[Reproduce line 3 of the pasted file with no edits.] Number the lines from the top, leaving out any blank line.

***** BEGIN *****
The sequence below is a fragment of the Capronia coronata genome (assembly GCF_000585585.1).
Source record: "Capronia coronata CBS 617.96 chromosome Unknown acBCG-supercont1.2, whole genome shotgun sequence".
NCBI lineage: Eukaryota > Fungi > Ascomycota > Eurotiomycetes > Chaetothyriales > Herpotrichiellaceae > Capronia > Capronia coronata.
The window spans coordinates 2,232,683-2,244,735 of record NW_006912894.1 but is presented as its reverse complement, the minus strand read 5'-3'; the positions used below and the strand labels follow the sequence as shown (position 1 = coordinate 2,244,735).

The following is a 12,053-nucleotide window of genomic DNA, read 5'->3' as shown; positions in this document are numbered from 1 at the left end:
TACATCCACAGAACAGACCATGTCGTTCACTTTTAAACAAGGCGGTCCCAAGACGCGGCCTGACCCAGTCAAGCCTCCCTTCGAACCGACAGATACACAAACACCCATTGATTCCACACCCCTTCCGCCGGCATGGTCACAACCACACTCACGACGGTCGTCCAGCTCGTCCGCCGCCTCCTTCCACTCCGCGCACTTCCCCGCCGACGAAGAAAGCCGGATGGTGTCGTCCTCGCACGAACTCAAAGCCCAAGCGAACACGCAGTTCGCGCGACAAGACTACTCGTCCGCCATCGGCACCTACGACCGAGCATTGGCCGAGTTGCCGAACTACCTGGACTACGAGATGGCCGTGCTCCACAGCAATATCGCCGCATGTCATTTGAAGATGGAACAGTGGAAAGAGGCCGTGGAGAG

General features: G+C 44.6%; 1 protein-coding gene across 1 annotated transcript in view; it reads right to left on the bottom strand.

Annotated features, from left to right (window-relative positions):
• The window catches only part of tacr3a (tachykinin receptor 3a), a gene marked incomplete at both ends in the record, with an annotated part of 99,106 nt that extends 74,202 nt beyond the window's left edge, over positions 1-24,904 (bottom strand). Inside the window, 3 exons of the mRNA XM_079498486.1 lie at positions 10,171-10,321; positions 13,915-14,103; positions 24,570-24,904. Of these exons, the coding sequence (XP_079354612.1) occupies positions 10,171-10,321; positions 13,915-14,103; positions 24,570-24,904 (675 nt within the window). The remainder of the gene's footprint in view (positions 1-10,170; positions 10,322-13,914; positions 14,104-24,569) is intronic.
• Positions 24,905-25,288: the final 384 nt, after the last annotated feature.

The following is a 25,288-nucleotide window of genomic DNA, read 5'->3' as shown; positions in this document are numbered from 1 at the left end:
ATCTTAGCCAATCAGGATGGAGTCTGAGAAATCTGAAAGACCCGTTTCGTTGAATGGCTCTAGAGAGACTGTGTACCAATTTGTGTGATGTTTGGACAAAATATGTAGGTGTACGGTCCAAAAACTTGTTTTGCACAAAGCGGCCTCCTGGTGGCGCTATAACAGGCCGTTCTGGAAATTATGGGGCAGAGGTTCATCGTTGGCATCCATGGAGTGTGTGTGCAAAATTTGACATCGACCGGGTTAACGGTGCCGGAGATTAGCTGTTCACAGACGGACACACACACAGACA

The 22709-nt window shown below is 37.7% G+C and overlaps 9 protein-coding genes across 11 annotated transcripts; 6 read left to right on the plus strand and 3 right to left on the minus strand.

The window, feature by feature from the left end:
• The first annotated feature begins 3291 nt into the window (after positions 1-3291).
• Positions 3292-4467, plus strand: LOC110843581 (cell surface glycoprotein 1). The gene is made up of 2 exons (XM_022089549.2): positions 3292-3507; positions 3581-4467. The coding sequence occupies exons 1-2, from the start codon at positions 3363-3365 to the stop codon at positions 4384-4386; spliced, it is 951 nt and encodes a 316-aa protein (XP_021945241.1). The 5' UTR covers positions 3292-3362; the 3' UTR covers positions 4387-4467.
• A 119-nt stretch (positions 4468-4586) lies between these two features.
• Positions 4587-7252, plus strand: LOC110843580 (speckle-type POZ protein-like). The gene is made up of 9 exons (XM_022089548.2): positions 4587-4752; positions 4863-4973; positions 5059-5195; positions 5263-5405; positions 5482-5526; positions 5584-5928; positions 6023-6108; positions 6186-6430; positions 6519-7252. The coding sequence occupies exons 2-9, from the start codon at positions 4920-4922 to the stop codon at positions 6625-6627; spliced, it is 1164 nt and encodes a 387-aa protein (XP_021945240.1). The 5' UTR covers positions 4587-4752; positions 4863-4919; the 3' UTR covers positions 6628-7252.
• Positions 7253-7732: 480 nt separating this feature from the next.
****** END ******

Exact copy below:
NCBI lineage: Eukaryota > Fungi > Ascomycota > Eurotiomycetes > Chaetothyriales > Herpotrichiellaceae > Capronia > Capronia coronata.